By Brian Dunn
With the shipping industry limping along with no clear turnaround in sight, you would think Atlantic Container Line (ACL) President and CEO Andrew Abbott would be having second thoughts about the order ACL placed last year for the five largest RORO/Containerships (CONROs) in the world with Hudong-Zhonghua Shipbuilding of Shanghai. The Generation 4 (G4) CONRO vessels that will replace ACL’s existing fleet of G3 CONROs are almost similar in terms of draft and length, but the G4s will have a capacity of 3,800 TEUs for containers versus 1,850 TEUs for the G3s and RORO space of 28,900 square metres vs. 18,500 square metres. The new generation ships will also have space for 1,307 cars versus 1,000.
“We don’t need to operate at full capacity (to be profitable), because smaller crew size (16 vs. 21), greater fuel-efficiency (70 tonnes of fuel burn per day vs. 75 tonnes) and less on-going maintenance will make the G4’s more profitable at lower levels of capacity utilization. In fact, half capacity on the G4s is close to being equal in terms of profitability as full G3s. Plus, a lot of our customers are on allocation, so we should have no problem filling them.”
Mr. Abbott was heading over to Shanghai on September 2 to see the first cutting of steel for the ships which are scheduled to be delivered between January and December, 2015. A decision to either scrap or sell the five G3s will be made before the end of the year or early next year, said Mr. Abbott.
“We might sell them to the U.S. military or continue to run them in our African service. It would be a shame to chop them up as they’re in pretty good shape. They’re 25 years old, but we drydocked them every three years, so the hulls are equivalent to eight or nine-year-old hulls. The last option would be to scrap them, but we would still get double-digit millions for (each of) them.
While the new ships provide new opportunities, there will also be important decisions to make, Mr. Abbott noted. In order to fill the G4s, New Jersey-based ACL has to expand service south beyond Halifax, New York, Baltimore and Norfolk and is considering Charleston, Savannah or Jacksonville. “But steaming further south means more travel time so we’ll have to drop something. We’ll go where customer support is. We’ll look at cargo flows as the market changes all the time.”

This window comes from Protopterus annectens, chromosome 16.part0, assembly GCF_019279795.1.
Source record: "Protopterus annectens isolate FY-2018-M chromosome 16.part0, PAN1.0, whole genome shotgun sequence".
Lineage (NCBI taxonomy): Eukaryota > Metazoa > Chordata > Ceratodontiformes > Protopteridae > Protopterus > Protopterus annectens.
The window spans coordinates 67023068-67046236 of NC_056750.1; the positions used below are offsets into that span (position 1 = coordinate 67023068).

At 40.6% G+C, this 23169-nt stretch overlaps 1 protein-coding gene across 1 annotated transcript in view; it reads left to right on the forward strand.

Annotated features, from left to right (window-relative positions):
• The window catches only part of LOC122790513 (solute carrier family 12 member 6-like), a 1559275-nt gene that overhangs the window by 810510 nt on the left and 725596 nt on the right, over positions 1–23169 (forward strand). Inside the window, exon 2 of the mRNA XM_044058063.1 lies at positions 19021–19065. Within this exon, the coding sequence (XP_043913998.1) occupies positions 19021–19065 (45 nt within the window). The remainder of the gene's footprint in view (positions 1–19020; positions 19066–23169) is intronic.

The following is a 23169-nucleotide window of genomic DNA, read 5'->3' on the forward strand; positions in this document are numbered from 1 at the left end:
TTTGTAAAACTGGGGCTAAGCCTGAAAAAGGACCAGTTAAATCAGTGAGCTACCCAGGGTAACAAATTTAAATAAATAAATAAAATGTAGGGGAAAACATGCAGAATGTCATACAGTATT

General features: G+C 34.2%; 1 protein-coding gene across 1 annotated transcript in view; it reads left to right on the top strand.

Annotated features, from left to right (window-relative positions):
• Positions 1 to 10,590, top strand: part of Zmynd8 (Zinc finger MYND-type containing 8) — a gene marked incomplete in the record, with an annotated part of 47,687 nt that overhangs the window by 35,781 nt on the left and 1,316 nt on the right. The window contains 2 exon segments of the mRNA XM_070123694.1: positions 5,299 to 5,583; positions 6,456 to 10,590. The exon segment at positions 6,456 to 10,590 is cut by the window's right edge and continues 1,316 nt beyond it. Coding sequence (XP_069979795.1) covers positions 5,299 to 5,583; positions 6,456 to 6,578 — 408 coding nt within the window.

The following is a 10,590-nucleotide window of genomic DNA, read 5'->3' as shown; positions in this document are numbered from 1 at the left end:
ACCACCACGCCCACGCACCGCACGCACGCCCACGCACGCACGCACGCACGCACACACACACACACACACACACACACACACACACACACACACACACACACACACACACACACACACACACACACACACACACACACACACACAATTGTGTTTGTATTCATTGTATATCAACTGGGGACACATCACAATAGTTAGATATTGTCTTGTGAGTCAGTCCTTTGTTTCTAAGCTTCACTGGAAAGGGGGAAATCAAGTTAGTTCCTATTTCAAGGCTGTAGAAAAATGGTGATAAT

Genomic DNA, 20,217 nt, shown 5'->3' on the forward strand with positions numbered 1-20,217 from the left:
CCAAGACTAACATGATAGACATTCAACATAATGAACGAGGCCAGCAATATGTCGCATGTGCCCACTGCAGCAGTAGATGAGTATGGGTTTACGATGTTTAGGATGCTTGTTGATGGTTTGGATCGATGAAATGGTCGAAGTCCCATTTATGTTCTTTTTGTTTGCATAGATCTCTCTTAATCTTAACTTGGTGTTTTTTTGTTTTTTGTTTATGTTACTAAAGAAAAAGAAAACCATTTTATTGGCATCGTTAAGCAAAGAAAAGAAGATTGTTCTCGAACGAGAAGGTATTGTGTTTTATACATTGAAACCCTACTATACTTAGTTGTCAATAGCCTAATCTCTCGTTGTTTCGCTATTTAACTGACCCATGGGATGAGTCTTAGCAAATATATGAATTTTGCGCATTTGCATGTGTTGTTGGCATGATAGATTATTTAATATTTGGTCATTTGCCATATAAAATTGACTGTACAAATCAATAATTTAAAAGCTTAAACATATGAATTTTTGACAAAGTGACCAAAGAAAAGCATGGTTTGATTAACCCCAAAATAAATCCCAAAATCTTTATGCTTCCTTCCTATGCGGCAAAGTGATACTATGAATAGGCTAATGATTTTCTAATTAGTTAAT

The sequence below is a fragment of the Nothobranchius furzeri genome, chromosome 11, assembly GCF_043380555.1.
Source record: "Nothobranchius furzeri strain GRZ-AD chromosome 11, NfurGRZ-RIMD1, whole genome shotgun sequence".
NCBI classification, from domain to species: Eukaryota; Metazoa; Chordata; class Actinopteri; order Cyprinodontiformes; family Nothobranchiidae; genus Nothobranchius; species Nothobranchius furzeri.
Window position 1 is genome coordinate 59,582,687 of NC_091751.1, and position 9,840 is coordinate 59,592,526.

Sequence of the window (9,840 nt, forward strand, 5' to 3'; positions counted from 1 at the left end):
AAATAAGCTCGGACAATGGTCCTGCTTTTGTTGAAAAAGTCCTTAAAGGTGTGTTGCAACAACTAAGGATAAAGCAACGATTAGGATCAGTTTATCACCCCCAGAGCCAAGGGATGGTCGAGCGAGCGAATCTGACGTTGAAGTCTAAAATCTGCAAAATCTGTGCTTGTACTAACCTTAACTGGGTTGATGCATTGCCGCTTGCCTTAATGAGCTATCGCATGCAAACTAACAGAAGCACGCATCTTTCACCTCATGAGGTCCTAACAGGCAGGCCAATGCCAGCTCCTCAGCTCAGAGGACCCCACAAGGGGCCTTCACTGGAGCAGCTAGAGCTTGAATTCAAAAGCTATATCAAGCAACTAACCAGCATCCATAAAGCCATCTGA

In terms of opportunities, the south has a vibrant car manufacturing market along with chemicals and forestry products. But ACL can’t go after new customers until it starts operating its G4s. “A big chunk of our business is smaller clients, but we can’t afford to lock up capacity with one or two clients, as it’s too risky,” said Mr. Abbott.
ACL, a division of the Grimaldi Group of Italy, is operating with the same volumes as a year ago, according to Mr. Abbott. “Westbound is pretty solid with rates holding. We’re pretty much full coming in. Going out, containers are reasonably solid, but RORO exports are only at 75 per cent capacity. We’re getting the leftovers of what’s happening in the Far East, but our Atlantic trade is solid.”
Asked if there were any positive signs on the horizon, Mr. Abbott was hard-pressed to come up with anything. “I see Europe getting worse before it gets better. The U.S. auto sector is better, but the housing market is up and down. Canada’s economy is fairly stable. Europe is the real problem with its austerity issues which means spending is down. The whole economic machine has slowed down with the exception of Germany.”
Despite the gloom, ACL has no intention of entering into any kind of operational alliance similar to the P3 pact between Maersk, MSC and CMA CGM on the Asia/Europe, Transpacific and Transatlantic tradelanes. “We have our swap charter agreement with Hapag-Lloyd and we like being independent.”